By Donald Zuhn --
Last month, the U.S. Chamber of Commerce released its 5th annual International IP Index, entitled "The Roots of Innovation," which provides an "IP report card" for 45 world economies that account for 90% of the global gross domestic product. The Index's ratings are based on an analysis of 35 indicators in six categories: (1) patents, related rights, and limitations; (2) copyrights, related rights, and limitations; (3) trademarks, related rights, and limitations; (4) trade secrets and market access; (5) enforcement; and (6) membership and ratification of international treaties.
According to David Hirschmann, president and CEO of the Global Intellectual Property Center (GIPC) of the U.S. Chamber of Commerce, the Index "shows that a clear pack of leaders has emerged" with regard to IP protection: the United States, United Kingdom, Japan, and European Union. However, he also noted that "all that invest in the systemic recognition and protection of IP stand to reap the benefits: foreign investments, healthier home-grown industries that export innovative products, and a reputation as a place where the world can do business." Mark Elliot, executive vice president of GIPC, indicated that "[s]ome developed countries, including Canada and Australia, continue to implement policies that undermine their proud traditions of IP-led innovation," and that "even world leaders such as the U.S. have room to grow and improve."
The Index identified several IP developments, including:
• Several economies recognized the value of leveraging international partnerships through Patent Prosecution Highways (PPH).
• IP-intensive industries continued to face challenges in the Indian market with regard to the scope of patentability for computer-implemented inventions.
• A number of governments attempted to limit the scope of patentability via both judicial decisions and legislation. While the Canadian government continued to apply the heightened patent utility standard, the Indonesian Patent Law introduced a heightened efficacy requirement for patentability and outlawed second use claims.
• Both individual governments and representatives of the multilateral institutions encouraged public officials to utilize compulsory licenses and expanded exceptions and limitations in the name of increasing access. In Colombia, the government threatened to use a compulsory license in an attempt to drive down the price of innovative medicine.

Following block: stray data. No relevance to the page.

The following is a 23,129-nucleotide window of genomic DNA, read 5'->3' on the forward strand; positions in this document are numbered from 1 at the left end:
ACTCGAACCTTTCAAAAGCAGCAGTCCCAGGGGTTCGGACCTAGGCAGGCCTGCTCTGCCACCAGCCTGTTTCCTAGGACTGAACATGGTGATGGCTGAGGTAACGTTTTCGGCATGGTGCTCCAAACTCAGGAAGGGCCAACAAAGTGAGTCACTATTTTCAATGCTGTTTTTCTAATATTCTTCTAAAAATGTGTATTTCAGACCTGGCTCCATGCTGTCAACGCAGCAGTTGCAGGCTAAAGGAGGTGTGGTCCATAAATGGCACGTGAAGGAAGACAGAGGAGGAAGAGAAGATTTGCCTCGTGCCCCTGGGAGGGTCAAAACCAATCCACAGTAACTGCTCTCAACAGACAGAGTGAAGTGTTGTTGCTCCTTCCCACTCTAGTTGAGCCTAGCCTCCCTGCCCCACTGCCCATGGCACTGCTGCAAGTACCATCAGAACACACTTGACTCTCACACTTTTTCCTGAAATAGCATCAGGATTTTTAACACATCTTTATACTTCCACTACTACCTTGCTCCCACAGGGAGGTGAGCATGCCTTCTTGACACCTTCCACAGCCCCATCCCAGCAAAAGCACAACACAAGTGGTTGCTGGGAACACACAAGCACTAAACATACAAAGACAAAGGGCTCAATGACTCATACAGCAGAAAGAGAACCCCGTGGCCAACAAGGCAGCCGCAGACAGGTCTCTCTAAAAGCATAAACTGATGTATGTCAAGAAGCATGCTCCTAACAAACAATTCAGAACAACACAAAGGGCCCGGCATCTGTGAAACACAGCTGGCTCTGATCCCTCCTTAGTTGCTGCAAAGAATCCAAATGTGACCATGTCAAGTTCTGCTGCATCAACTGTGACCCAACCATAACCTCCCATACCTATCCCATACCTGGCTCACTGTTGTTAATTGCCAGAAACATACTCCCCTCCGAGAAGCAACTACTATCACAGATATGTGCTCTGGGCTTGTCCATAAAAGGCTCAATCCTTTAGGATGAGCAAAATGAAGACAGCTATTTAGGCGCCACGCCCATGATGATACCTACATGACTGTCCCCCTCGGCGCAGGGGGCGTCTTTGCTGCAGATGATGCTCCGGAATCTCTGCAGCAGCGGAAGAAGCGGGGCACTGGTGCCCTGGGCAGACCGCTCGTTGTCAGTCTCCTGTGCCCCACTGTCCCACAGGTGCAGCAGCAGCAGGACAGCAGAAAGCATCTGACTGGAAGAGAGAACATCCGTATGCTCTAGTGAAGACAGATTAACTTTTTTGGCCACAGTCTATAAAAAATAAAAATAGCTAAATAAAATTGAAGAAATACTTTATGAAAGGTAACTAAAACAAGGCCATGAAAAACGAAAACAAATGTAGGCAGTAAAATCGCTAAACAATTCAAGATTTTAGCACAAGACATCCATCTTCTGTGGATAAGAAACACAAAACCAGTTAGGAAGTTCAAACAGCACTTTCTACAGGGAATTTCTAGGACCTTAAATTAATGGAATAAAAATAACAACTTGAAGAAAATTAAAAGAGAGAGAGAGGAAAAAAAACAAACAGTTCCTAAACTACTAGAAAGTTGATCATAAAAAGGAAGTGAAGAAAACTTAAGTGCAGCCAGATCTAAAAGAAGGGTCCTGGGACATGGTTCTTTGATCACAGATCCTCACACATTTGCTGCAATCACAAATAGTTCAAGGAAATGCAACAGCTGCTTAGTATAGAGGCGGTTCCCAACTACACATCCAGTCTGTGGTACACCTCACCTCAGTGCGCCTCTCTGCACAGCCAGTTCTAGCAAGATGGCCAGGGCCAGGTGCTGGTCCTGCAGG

The 45 economies benchmarked by the GIPC are shown in Table 1 of the report (click on table to enlarge), divided by World Bank region.
With the addition of five new indicators in the latest edition of the IP Index, the maximum possible score increased from 30 to 35. Overall scores for the 45 benchmarked economies are shown in Figure 4 of the report (click on Figure to enlarge), with the U.S. (32.62), UK (32.39), and Germany (31.92) finishing in the top three.
With respect to the scores for Category 1 (patents, related rights, and limitations), the UK, Switzerland, Sweden, Germany, and France all finished with a score of 7.5. The remaining scores for this category are shown below (click on Figure to enlarge).
For Category 4 (trade secrets and market access), the U.S., Switzerland, New Zealand, Japan, Israel, and Canada all finished with a score of 3. The remaining scores for this category are shown below (click on Figure to enlarge).
The bulk of the IP Index provides individual reports for each of the 45 benchmarked economies. The report for the U.S. indicates that the overall score dropped from 95% (i.e., a score of 28.61 out of 30) in the 4th edition of the Index to 93% (i.e., a score of 32.62 out of 35) in the latest edition of the Index. With respect to patentability requirements, the report notes that "the patenting environment in the U.S. continues to be affected by uncertainty as to how to interpret Myriad and other key decisions, and greater clarity, consistency, and closing of gaps with international best practices is crucial to upholding a supportive innovation environment." The report also points out that a group of court decisions –- particularly, McRO v. Bandai Namco, BASCOM v. AT&T Mobility, and Amdocs v. Openet Telecom –- "suggests that software patents that otherwise meet patentability criteria may be considered patent-eligible and clarifies that claims directed to software are not automatically considered to be patent-ineligible abstract subject matter."
In discussing patent opposition developments in the U.S., the Index indicates that:
Despite the intention of the new opposition mechanisms, the ease of challenging patents during the post-grant period, particularly via inter partes review, has led to a high rate of trials (particularly for life sciences claims) and of rejections (between 40% and 65% depending on the type of technology), with challenges considered by some experts to be disproportionately funded by bad faith actors.
In view of the above, the Index concludes that "the opposition system in the U.S. still represents a potential channel for bad faith actors and can involve a great deal of cost and uncertainty for patent owners compared to other post-grant opposition systems."
As for trade secret developments, the Index highlights passage of the Defend Trade Secrets Act in 2016, noting that "[t]he new framework aids in enhancing the protection of trade secrets across the U.S."
The GIPC also provided a Supplemental Statistical Analysis with the IP Index. A summary of selected portions of the supplemental analysis will be provided in a subsequent post.